New York law lets 16- and 17-year-olds serve on community boards
NEW YORK — Rashana Jackman isn’t old enough to vote in an election, but she could soon have a vote on a city-appointed board that takes influential stands on neighborhood issues.
At 17, the Brooklyn high school junior is considering applying to serve on her community board under a new state law that lets 16- and 17-year-olds join the panels that function as front lines of local government in the nation’s biggest city. The advisory but oft-heeded groups opine on zoning changes and liquor license applications, consult on city budgeting for local projects and serve as conduits for community concerns.
“It’s a great opportunity for me to make a change in my community,” said Jackman, who’s interested in education, health and social services in the diverse Bedford-Stuyvesant neighborhood.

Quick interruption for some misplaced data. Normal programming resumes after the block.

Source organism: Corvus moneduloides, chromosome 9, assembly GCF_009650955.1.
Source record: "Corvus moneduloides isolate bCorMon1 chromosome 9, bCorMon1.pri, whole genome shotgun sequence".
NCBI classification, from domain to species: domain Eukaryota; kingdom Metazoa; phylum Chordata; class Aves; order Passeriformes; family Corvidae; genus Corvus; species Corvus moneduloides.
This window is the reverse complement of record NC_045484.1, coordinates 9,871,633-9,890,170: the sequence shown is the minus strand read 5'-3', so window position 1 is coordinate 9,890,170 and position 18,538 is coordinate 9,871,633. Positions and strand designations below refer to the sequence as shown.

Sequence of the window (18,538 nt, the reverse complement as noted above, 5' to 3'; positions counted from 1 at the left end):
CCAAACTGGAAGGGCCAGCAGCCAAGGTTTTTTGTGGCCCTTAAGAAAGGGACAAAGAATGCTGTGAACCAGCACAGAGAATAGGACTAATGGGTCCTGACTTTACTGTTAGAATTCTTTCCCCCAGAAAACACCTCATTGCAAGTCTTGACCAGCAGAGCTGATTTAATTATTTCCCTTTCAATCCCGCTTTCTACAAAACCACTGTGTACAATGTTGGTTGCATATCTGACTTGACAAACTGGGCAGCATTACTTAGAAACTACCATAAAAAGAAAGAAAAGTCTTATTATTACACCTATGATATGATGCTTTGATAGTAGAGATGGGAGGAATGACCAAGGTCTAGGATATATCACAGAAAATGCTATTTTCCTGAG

In allowing 16- and 17-year-olds to hold up to two of each board’s 50 seats, New York is among communities nationwide giving school-age people more of an adult-sized say in government. The idea has sparked debate over whether teenagers are prepared to weigh issues and regulations that can elude adults.
Teens have occasionally been tapped for New York’s community panels in the past.
City Comptroller Scott Stringer was 16 when appointed to a community board in 1977, an experience the veteran politician says “has stayed with me my entire career.”
“Through a teenager’s eyes, you were really part of the government. You had a formal role in decision-making,” he said.
But members generally have been 18 and older — usually far older.